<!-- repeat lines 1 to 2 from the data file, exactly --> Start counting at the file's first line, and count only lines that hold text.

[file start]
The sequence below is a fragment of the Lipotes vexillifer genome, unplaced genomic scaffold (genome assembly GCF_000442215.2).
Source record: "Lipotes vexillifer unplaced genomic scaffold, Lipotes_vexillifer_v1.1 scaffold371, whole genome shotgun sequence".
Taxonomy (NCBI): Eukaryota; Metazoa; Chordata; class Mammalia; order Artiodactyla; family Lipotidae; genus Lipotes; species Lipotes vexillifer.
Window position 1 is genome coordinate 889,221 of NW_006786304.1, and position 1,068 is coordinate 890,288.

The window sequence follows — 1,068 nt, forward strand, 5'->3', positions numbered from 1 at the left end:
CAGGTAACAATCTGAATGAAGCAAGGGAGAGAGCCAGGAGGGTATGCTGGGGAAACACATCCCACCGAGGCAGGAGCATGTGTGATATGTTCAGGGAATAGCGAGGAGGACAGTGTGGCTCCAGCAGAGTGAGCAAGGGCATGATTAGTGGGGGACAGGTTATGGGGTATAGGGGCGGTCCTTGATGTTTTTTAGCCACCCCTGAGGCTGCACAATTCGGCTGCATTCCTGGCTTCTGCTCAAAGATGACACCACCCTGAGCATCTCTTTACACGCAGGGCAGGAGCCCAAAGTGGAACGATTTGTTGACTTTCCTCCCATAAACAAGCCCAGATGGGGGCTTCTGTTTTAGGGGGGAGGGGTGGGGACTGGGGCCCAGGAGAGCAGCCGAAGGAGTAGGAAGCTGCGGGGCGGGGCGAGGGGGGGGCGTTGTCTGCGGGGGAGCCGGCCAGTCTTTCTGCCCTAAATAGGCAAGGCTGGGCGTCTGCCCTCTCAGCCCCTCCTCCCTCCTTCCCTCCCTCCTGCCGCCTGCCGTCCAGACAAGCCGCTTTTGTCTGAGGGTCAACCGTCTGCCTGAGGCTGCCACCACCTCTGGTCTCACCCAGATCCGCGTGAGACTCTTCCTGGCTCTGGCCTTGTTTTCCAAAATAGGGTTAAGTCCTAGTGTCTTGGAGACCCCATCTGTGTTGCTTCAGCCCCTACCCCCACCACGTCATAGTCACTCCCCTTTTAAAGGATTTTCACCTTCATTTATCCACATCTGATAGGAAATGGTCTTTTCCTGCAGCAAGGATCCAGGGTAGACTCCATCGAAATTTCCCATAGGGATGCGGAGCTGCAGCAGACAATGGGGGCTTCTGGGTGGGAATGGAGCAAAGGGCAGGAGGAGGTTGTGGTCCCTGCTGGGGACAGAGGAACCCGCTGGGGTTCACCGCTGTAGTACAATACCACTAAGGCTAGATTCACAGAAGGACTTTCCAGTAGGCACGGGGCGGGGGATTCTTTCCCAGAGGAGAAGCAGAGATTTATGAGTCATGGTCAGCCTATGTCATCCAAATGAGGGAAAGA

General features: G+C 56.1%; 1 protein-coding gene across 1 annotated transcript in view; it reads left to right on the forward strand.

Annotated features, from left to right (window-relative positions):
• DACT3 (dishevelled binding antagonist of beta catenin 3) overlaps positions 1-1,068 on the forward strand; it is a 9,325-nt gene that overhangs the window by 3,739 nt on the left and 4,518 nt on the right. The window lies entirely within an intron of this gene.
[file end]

The sequence below is a fragment of the Lipotes vexillifer genome, unplaced genomic scaffold (genome assembly GCF_000442215.2).
Source record: "Lipotes vexillifer unplaced genomic scaffold, Lipotes_vexillifer_v1.1 scaffold371, whole genome shotgun sequence".